Xlf.ca Home Samurai Code of Honor Courage Samuri Religion - History of Buddism

Samurai

Zen And Idealism
Next Zen makes use of Idealism as explained by the Dharmalaks...

Three Important Elements Of Zen
To understand how Zen developed during some four hundred year...

Bodhidharma And The Emperor Wu
No sooner had Bodhidharma landed at Kwang Cheu in Southern Ch...

The Parable Of The Robber Kih
Chwang Tsz (So-shi) remarks in a humorous way to the followi...

The Law Of Balance
Nature governs the world with her law of balance. She puts t...

True Dhyana
To sit in Meditation is not the only method of practising Zaz...

Universal Life Is Universal Spirit
These considerations naturally lead us to see that Universal ...

Enlightened Consciousness
In addition to these considerations, which mainly depend on i...

The Ten Pictures Of The Cowherd
[FN#275] The pictures were drawn by Kwoh Ngan (Kaku-an), a...

The Five Ranks Of Merit
Thus far we have stated how to train our body and mind accord...

Each Smile A Hymn Each Kindly Word A Prayer
The glorious sun of Buddha-nature shines in the zenith of Enl...

The Betterment Of Life
Again, people nowadays seem to feel keenly the wound of the ...

Buddha-nature Is The Common Source Of Morals
Furthermore, Buddha-nature or real self, being the seat of lo...

All The Worlds In Ten Directions Are Buddha's Holy Land
We are to resume this problem in the following chapter. Suff...

An Illusion Concerning Appearance And Reality
To get Enlightened we must next dispel an illusion respecting...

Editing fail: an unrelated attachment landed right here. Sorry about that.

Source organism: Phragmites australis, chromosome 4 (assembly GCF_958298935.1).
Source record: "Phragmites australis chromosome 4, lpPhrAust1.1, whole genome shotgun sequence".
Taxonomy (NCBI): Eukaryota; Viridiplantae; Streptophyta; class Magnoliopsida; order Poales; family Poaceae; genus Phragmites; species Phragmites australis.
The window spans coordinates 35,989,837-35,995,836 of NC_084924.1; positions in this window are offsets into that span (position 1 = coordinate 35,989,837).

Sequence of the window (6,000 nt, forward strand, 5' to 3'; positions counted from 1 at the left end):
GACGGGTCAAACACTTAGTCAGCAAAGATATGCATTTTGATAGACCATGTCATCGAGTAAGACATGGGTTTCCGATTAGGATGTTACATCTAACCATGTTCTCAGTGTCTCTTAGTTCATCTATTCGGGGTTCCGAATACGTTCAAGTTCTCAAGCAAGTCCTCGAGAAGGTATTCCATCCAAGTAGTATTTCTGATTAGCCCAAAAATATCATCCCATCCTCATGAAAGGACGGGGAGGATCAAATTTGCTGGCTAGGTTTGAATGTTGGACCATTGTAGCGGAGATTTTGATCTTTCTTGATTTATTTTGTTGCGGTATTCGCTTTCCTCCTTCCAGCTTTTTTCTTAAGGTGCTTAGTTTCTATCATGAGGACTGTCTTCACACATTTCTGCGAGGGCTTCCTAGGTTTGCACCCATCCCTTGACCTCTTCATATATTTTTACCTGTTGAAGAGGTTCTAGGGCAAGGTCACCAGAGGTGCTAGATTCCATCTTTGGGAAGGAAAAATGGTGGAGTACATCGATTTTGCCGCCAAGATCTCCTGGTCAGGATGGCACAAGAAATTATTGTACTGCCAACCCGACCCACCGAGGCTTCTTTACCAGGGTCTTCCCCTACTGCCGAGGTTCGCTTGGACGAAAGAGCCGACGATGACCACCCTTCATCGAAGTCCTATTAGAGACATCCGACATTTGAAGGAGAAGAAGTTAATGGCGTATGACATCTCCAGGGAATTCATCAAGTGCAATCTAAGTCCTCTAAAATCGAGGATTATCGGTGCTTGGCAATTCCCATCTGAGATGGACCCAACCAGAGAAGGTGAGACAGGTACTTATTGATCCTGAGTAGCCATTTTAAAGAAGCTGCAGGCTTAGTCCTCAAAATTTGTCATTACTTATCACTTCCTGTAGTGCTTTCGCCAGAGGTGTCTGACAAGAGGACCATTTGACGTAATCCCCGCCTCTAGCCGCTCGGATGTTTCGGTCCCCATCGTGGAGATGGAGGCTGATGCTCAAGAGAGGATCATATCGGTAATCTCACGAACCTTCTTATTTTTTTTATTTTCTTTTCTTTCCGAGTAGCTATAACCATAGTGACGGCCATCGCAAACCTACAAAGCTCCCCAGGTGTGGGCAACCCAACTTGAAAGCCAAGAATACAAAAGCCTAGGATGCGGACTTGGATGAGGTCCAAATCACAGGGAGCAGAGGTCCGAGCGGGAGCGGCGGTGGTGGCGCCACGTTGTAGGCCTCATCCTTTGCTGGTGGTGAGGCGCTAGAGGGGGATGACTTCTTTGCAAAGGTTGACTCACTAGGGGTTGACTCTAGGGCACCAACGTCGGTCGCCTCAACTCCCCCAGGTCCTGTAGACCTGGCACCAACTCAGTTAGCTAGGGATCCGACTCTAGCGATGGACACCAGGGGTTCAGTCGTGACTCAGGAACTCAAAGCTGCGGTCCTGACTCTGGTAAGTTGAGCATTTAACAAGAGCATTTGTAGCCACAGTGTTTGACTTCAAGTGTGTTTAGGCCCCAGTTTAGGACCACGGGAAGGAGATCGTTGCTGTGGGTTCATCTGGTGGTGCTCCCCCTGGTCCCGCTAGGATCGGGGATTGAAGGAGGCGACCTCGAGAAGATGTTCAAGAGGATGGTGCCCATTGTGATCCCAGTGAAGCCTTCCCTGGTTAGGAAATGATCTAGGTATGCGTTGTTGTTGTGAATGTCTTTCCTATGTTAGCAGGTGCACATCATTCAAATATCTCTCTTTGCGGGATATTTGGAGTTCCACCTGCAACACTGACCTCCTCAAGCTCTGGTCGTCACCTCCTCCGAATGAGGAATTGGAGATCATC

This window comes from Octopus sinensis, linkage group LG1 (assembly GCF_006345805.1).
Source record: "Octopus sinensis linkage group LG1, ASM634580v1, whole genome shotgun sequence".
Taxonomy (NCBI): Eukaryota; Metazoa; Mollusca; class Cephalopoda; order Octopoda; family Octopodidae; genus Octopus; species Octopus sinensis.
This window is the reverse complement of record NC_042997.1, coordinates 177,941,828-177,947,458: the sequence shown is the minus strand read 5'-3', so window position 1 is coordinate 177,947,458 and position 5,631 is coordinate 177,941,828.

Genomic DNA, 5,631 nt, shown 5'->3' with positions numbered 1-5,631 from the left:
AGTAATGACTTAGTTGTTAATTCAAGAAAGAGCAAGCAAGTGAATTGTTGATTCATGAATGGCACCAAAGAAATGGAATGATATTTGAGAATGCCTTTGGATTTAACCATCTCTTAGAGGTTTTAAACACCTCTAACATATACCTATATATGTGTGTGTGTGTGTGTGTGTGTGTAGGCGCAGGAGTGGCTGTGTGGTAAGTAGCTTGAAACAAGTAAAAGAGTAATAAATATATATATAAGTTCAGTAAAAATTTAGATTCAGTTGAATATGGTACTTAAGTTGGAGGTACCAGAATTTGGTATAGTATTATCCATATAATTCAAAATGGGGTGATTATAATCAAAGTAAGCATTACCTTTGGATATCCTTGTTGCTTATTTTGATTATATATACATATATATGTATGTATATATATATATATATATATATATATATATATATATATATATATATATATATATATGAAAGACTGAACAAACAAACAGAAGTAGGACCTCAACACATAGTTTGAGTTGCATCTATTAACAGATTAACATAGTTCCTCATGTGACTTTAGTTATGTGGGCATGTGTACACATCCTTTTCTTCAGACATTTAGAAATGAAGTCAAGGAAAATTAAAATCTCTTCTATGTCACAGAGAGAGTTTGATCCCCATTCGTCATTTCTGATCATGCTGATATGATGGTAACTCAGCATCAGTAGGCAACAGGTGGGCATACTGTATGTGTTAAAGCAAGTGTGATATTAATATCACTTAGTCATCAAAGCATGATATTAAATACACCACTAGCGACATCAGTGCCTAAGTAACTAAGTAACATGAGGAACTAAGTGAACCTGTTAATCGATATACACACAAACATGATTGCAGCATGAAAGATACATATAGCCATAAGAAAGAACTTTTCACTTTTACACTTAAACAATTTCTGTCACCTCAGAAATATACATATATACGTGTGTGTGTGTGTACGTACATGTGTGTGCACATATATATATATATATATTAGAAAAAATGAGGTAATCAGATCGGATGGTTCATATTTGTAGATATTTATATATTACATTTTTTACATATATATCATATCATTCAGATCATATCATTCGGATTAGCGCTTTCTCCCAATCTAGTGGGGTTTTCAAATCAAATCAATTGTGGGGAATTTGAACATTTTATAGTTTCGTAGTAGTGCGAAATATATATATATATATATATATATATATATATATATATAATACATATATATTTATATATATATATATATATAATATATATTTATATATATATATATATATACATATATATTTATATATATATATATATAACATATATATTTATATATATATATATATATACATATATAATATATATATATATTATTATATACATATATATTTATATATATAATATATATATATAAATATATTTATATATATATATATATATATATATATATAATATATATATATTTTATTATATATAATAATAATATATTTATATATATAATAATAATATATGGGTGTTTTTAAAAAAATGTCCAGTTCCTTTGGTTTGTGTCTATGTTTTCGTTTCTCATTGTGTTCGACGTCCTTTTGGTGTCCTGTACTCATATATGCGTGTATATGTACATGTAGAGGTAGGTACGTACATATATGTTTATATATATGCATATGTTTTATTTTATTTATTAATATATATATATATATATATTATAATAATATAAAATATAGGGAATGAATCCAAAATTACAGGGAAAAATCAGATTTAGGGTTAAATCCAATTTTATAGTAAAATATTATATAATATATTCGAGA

The Buddha Of Mercy
Milton says: Virtue may be assailed, but never hurt; Surp...

Where Does The Root Of The Illusion Lie?
Now let us examine where illusion lies hidden from the view o...

Zen Is Not Nihilistic
Zen judged from ancient Zen masters' aphorisms may seem, at t...

Sutras Used By Zen Masters
Ten Dai failed to explain away the discrepancies and contradi...

Zen And Nirvana
The beatitude of Zen is Nirvana, not in the Hinayanistic sens...




Life In The Concrete








Life in the concrete, which we are living, greatly differs from life
in the abstract, which exists only in the class-room. It is not
eternal; it is fleeting; it is full of anxieties, pains, struggles,
brutalities, disappointments, and calamities. We love life, however,
-not only for its smoothness, but for its roughness; not only for its
pleasure, but for its pain; not only for its hope, but for its fear;
not only for its flowers, but for its frost and snow. As
Issai[FN#224] (Sato) has aptly put it: Prosperity is like spring, in
which we have green leaves and flowers wherever we go; while
adversity is like winter, in which we have snow and ice. Spring, of
course, pleases us; winter, too, displeases us not. Adversity is
salt to our lives, as it keeps them from corruption, no matter how
bitter to taste it way be. It is the best stimulus to body and mind,
since it brings forth latent energy that may remain dormant but for
it. Most people hunt after pleasure, look for good luck, hunger
after success, and complain of pain, ill-luck, and failure. It does
not occur to them that 'they who make good luck a god are all unlucky
men,' as George Eliot has wisely observed. Pleasure ceases to be
pleasure when we attain to it; another sort of pleasure displays
itself to tempt us. It is a mirage, it beckons to us to lead us
astray. When an overwhelming misfortune looks us in the face, our
latent power is sure to be aroused to grapple with it. Even delicate
girls exert the power of giants at the time of emergency; even
robbers or murderers are found to be kind and generous when we are
thrown into a common disaster. Troubles and difficulties call forth
our divine force, which lies deeper than the ordinary faculties, and
which we never before dreamed we possessed.


[FN#224] A noted scholar (1772-1859) and author, who belonged to the
Wang School of Confucianism. See Gen-shi-roku.






Next: Difficulties Are No Match For The Optimist

Previous: The Eternal Life As Taught By Professor Munsterberg



Add to Informational Site Network
Report
Privacy
ADD TO EBOOK


Viewed 3729